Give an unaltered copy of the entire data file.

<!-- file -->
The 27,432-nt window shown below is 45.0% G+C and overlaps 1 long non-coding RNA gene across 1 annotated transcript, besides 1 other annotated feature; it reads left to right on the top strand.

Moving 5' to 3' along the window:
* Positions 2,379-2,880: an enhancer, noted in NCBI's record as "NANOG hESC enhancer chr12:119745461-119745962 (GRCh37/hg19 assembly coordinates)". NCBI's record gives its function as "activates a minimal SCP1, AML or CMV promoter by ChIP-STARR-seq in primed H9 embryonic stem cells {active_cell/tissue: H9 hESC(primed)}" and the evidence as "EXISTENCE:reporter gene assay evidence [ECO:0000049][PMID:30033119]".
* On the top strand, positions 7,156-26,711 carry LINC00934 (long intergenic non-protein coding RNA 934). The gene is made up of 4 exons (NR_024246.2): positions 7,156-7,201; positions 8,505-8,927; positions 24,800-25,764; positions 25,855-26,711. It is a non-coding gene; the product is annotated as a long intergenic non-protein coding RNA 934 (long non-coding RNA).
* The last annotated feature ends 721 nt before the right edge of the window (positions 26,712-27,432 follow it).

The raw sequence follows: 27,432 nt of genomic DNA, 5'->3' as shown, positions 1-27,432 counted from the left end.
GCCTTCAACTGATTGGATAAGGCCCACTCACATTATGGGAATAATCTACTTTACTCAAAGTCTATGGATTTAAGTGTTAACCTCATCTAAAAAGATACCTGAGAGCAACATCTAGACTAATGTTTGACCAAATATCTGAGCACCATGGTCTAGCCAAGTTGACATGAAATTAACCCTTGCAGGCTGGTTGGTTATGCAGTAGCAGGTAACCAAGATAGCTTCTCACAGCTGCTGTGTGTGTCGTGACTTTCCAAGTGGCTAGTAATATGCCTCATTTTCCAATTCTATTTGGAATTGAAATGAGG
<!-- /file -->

The 27,432-nt window shown below is 45.0% G+C and overlaps 1 long non-coding RNA gene across 1 annotated transcript, besides 1 other annotated feature; it reads left to right on the top strand.

Moving 5' to 3' along the window:
* Positions 2,379-2,880: an enhancer, noted in NCBI's record as "NANOG hESC enhancer chr12:119745461-119745962 (GRCh37/hg19 assembly coordinates)". NCBI's record gives its function as "activates a minimal SCP1, AML or CMV promoter by ChIP-STARR-seq in primed H9 embryonic stem cells {active_cell/tissue: H9 hESC(primed)}" and the evidence as "EXISTENCE:reporter gene assay evidence [ECO:0000049][PMID:30033119]".
* On the top strand, positions 7,156-26,711 carry LINC00934 (long intergenic non-protein coding RNA 934). The gene is made up of 4 exons (NR_024246.2): positions 7,156-7,201; positions 8,505-8,927; positions 24,800-25,764; positions 25,855-26,711. It is a non-coding gene; the product is annotated as a long intergenic non-protein coding RNA 934 (long non-coding RNA).
* The last annotated feature ends 721 nt before the right edge of the window (positions 26,712-27,432 follow it).

The raw sequence follows: 27,432 nt of genomic DNA, 5'->3' as shown, positions 1-27,432 counted from the left end.
GCCTTCAACTGATTGGATAAGGCCCACTCACATTATGGGAATAATCTACTTTACTCAAAGTCTATGGATTTAAGTGTTAACCTCATCTAAAAAGATACCTGAGAGCAACATCTAGACTAATGTTTGACCAAATATCTGAGCACCATGGTCTAGCCAAGTTGACATGAAATTAACCCTTGCAGGCTGGTTGGTTATGCAGTAGCAGGTAACCAAGATAGCTTCTCACAGCTGCTGTGTGTGTCGTGACTTTCCAAGTGGCTAGTAATATGCCTCATTTTCCAATTCTATTTGGAATTGAAATGAGG